The aged care leadership team might develop a strategy for strengthening internal communication processes between staff and care recipients, as well as between all members of a person’s care team, including visiting health professionals such as general practitioners, subcontracted staff, and external care organisations. This strategy should be developed in consultation with all care providers and aged care recipients, documented in the clinical governance framework, and regularly reviewed.    

Systematic, structured approaches for communicating with, and receiving information from, staff about individuals and their needs, as well as risks, incidents, and feedback are vital for effective clinical governance and good care outcomes. In communicating to staff, the organisation's leadership team might consider:   

  • Using structured documents such as flowcharts, protocols, and templates to instruct or update staff on policies or processes relating to the delivery of care [7] 
  • Using structured approaches to facilitate the sharing of high-quality information about care recipients between staff, especially those working different shifts [8] 
  • Approaches to sharing information about end-of-life care preferences. [8] 

Continuity of care is associated with better health outcomes for care recipients. [10] The organisational leadership should, therefore, develop structured communication templates, protocols, and agreements that support open and efficient communication and constructive relationships between staff and visiting clinicians or external healthcare organisations. [11] This may help prevent communication failures leading to errors, missed care, inappropriate treatment, and poor care outcomes. [4] Agreements might cover how care decisions are documented and shared with the care team, standing orders for individual care recipients, and protocols for contacting the clinician after-hours or in emergencies. [12] Visiting health professionals should also have easy access to the care recipient’s care plan for safe and efficient information sharing.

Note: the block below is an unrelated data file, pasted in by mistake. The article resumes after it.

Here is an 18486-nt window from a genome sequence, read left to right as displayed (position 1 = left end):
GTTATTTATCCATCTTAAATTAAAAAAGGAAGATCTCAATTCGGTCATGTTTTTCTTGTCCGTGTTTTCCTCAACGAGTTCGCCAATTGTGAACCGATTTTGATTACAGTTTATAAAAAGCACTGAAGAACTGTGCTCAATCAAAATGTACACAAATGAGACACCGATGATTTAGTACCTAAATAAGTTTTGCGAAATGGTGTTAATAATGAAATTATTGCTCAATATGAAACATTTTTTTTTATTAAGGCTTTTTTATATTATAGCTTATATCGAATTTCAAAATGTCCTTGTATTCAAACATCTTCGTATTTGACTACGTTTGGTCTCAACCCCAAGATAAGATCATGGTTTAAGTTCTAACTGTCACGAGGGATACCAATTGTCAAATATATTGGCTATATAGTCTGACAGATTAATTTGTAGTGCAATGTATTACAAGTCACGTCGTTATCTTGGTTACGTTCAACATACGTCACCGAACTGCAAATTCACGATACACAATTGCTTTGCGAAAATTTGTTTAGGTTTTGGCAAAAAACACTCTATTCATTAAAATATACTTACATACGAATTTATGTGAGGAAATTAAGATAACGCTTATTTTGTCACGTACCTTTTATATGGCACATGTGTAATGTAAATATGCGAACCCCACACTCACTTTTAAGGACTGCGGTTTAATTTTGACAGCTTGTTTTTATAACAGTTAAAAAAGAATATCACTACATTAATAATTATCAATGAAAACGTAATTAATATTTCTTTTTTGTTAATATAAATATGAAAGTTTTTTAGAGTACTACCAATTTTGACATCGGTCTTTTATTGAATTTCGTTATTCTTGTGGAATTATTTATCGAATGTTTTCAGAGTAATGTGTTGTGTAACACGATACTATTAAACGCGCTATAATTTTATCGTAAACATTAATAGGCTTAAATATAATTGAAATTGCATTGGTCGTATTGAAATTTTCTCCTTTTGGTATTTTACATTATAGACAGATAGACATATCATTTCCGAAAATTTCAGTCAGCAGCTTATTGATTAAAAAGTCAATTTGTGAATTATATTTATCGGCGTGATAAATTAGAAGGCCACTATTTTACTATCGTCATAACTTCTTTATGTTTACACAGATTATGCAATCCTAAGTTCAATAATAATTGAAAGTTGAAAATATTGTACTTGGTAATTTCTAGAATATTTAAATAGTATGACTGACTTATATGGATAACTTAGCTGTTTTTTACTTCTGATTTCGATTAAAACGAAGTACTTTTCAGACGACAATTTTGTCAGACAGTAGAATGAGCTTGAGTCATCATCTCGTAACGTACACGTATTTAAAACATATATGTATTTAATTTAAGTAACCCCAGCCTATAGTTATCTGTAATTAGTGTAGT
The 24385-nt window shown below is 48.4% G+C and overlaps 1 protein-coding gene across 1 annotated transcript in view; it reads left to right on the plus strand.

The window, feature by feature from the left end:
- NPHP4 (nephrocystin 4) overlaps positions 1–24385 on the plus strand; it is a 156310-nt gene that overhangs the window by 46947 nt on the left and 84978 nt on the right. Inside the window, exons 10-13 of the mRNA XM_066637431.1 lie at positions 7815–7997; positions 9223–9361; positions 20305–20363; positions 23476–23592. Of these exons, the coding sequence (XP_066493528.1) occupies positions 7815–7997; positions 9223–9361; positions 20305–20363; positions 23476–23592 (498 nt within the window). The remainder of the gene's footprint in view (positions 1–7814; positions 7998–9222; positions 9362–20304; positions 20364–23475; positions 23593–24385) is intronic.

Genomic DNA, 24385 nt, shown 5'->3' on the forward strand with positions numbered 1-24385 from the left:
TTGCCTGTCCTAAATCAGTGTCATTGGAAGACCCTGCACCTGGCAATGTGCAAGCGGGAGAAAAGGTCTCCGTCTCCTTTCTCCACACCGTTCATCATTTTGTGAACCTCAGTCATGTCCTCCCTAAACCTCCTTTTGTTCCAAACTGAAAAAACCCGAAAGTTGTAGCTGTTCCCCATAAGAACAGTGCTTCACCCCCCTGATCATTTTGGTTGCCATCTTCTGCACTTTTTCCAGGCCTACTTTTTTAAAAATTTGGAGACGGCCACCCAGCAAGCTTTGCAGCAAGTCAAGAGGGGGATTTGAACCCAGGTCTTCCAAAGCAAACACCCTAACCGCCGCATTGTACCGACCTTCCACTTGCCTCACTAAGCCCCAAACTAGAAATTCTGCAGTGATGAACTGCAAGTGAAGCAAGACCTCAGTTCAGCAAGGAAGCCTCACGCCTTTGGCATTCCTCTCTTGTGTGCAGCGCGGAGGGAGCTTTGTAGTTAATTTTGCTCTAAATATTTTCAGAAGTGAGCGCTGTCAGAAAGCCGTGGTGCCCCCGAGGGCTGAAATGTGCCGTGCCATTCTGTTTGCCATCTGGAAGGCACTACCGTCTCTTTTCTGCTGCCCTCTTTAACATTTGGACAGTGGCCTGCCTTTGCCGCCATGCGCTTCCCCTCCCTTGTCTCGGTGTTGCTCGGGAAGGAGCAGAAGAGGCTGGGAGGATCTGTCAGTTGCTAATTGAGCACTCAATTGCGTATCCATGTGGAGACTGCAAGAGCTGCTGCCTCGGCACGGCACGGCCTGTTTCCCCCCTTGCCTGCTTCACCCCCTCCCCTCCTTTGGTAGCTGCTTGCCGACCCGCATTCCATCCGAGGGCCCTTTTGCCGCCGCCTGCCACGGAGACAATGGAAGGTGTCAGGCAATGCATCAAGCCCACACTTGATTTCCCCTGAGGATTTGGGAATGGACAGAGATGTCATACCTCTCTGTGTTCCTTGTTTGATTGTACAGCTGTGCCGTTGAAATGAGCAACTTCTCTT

Communication is also central to the partnership between care recipients and aged care staff. [7] Adverse events (or ‘incidents’) will inevitably occur within aged care settings. When they do, open disclosure processes should be followed in communicating with the person affected and their families or representatives. [13] Open disclosure involves expressing regret (using the word ‘sorry’), and openly and honestly discussing what happened, the consequences, and steps to be taken to ensure a similar incident does not happen again. [7] Open disclosure should also allow the care recipient and/or their family to ask questions and air their concerns. 

What might effective communication and relationships look like?  

People working within an aged care organisation with strong systems for communication and establishing and maintaining relationships are more likely to agree that their workplace:  

  • Has good record-keeping systems to support clinical quality and safety 
  • Has effective staff communication processes in place for clear and effective handovers between shifts
  • Uses structured processes and templates to share information when consumers are transferred to or from external healthcare providers  
  • Provides staff and visiting health professionals with ready access to the information they need about each person to provide appropriate care (e.g., care plans and advance care plans) 
  • Encourages effective relationships with visiting health professionals and external providers